After a hearty lunch, as we were getting ready to leave, I suddenly realized that it was Shivaratri on this very day. They say old habits die hard. Although I am not superstitious, I felt a slight pang of guilty uneasiness about eating boar meat on this holy day. I mentioned this to an older companion, a Brahman, and he blurted out, “Oh, Yes! That is absolutely true” He then advised me jokingly to forget it as Lord Shiva was aware that we were on a pleasure trip, away from home. Incidentally, this gentleman died years later in a Necon Airline crash near Thankot. His mortal remains were delivered at home in a piece of cloth.

We started packing up for the return journey. It would take us a few hours of rafting and a short drive up to our camp. At the nick of time, some friends egged me on to row the raft. I loved boating and I still do. A few years earlier I had spent a week in pristine Pokhara rowing dugout boat daily from end to end of the Fewa Lake. I pounced at the offer, took charge of the raft and sailed into the rippling water. There were four of us on the boat. I was doing just fine with my oar and was enjoying the jokes and the compliments. Everything was fine ….until I negotiated a sharp bend to put the boat on the main river channel. Suddenly, without any warning, the raft capsized, tilting slowly on one side and flipping upside down in a matter of seconds. I went flying in the air and as I started falling into the water I could see my friends going down with the tilting boat. All my mates were wise men, very careful – they were tightly holding on to the lifeline running around the entire length of the boat. However, in a panic fit, one of them let go of the lifeline and grabbed a trunk of a tree that was jutting out of the river. I was the fearless and careless one. I had not donned a life jacket and could not swim. In fact, none of my friends had worn life jackets, and I did not know until everything was over that none of them could swim either. In the river, I bounced up and down a few times. The undercurrent was extremely fast that you could not see or feel on the surface. The water was ice-cold. I was told later that the low temperature of the water can trigger fatal heart attack. So don’t really have to drown to be dead.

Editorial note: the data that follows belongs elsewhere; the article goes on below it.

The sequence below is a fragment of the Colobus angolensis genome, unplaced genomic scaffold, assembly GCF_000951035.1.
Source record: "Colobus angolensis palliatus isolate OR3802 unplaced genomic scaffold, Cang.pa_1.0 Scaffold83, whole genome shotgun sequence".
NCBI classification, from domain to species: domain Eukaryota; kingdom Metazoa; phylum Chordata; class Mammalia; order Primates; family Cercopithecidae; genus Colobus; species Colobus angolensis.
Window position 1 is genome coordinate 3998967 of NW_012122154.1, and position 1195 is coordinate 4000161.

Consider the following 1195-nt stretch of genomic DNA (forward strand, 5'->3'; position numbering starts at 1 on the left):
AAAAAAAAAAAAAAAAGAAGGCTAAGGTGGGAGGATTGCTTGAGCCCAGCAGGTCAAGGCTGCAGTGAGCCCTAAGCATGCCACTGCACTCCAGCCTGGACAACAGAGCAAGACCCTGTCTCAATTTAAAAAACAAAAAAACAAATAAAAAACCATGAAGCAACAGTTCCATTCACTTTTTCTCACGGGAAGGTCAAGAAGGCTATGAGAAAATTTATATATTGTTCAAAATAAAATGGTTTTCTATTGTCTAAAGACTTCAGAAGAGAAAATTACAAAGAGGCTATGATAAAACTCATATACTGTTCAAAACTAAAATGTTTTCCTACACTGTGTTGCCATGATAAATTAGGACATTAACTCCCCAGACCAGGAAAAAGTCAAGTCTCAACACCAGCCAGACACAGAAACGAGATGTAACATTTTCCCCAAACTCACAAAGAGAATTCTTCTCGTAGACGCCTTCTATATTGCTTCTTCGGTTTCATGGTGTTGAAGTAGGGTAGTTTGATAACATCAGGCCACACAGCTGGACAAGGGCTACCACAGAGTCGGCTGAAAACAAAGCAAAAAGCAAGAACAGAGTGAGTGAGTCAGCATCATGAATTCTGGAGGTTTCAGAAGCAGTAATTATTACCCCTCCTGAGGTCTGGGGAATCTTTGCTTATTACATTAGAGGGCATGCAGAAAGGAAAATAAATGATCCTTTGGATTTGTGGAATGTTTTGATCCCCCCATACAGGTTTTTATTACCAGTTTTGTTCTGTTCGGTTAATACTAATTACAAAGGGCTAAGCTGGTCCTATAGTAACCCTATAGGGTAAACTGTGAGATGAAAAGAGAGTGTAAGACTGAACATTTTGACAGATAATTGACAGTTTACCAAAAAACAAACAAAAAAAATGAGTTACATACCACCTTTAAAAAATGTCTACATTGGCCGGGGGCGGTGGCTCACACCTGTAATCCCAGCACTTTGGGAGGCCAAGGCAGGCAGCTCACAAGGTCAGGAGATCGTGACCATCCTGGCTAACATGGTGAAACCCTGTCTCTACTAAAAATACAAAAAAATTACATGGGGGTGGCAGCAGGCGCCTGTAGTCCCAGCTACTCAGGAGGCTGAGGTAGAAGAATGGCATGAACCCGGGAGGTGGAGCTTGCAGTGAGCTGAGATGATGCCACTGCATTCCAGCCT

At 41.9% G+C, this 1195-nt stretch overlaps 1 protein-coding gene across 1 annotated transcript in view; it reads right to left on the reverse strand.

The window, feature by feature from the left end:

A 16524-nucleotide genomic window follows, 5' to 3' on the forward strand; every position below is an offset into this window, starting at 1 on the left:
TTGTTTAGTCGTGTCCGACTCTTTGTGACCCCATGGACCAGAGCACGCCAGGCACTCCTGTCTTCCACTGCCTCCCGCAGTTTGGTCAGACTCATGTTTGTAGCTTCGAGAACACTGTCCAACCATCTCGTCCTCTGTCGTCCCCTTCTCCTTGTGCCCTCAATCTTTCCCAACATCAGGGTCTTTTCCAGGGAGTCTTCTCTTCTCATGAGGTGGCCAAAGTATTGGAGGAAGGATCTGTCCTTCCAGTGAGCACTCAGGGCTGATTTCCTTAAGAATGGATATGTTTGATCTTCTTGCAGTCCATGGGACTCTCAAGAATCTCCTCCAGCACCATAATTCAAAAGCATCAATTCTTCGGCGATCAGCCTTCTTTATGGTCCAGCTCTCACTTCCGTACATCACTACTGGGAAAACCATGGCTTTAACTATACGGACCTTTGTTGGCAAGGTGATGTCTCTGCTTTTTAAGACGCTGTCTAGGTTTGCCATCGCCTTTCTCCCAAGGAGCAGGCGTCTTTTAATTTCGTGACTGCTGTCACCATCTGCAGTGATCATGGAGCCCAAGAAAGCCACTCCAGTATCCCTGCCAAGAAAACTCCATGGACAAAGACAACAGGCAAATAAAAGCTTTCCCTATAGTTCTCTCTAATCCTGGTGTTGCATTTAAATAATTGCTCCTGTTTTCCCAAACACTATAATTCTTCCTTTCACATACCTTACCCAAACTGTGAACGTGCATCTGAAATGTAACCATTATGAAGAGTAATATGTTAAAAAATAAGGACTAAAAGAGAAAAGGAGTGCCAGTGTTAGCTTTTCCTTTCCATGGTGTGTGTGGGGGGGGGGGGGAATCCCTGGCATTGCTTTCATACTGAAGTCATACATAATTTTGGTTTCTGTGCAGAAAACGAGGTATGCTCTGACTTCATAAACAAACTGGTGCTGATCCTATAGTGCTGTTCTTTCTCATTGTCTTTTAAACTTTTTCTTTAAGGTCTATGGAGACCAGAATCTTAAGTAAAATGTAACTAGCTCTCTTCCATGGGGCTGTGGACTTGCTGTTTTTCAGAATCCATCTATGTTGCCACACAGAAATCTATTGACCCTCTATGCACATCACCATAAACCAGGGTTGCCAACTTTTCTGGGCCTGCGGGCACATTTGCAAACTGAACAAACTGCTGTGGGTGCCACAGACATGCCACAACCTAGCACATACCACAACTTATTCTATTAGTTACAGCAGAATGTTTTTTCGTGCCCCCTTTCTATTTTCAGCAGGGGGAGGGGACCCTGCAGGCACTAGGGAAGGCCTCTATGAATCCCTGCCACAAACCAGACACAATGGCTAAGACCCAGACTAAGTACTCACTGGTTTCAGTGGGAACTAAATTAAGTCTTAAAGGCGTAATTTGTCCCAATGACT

I thought this was the end of me. This is all I could think of, that this was the end of me, when I was tossed up once again and my hands, frantically waving in desperation, felt something that I clutched at like, as they say, a drowning man grabbing a straw. It was the lifeline of the boat! Hope ran across my mind. These boats are so versatile and secure that they do not sink. They stay afloat. When they flip, there is a vacuum on the inside around the tubes so that people trapped beneath it can still breathe oxygen. The vacuum also slows the speed. Hanging on to the lifeline with my both hands, I raised my head above water and gasped for air. I knew I was going to live. I then started screaming out for my friends. Two of my friends answered in faint but calm voice, and I saw the third one hugging a tree tightly with both hands. He was shortly picked up by another boat. A little later, a driver that had come to fetch us, jumped into the river, swam up to our boat and dragged it to safety with three of us hanging by the lifeline. We were too stunned for words. However, not wishing to spoil our farewell party in the evening, we put on brave face and sportingly imbibed jokes directed at our silly adventure. At night I thanked Lord Pashupatinath for keeping us all alive. Till date I often wonder at my miraculous escape from the jaws of certain death. What if I had simply sunk or swept away further from the boat! Was it a miracle, a good luck or the hands of God that saved us? I have no answers.

When I flew home the next day, I was greeted by my anxious mother, who had come to my place, to make sure that her dream was not real. In her dream she had seen me stranded in the middle of a river and as she yelled for help to save me, the water disappeared. She said she woke up in sweats and had rushed to my place as soon as dawn broke. When she saw me, all her fears and doubts were gone. Till date I have not told her that I actually was lucky to be coming out alive from the Karnali River.

A few years later I had another brush with death as I went sprawling face down from my bicycle in the middle of the busy road. Luckily for me the road was empty during the peak office hour. I could easily have been run over but escaped with only 22 stitches on my chin and my face right between the eyes.

(Editor’s Note: How do you find this article please send your comment at: or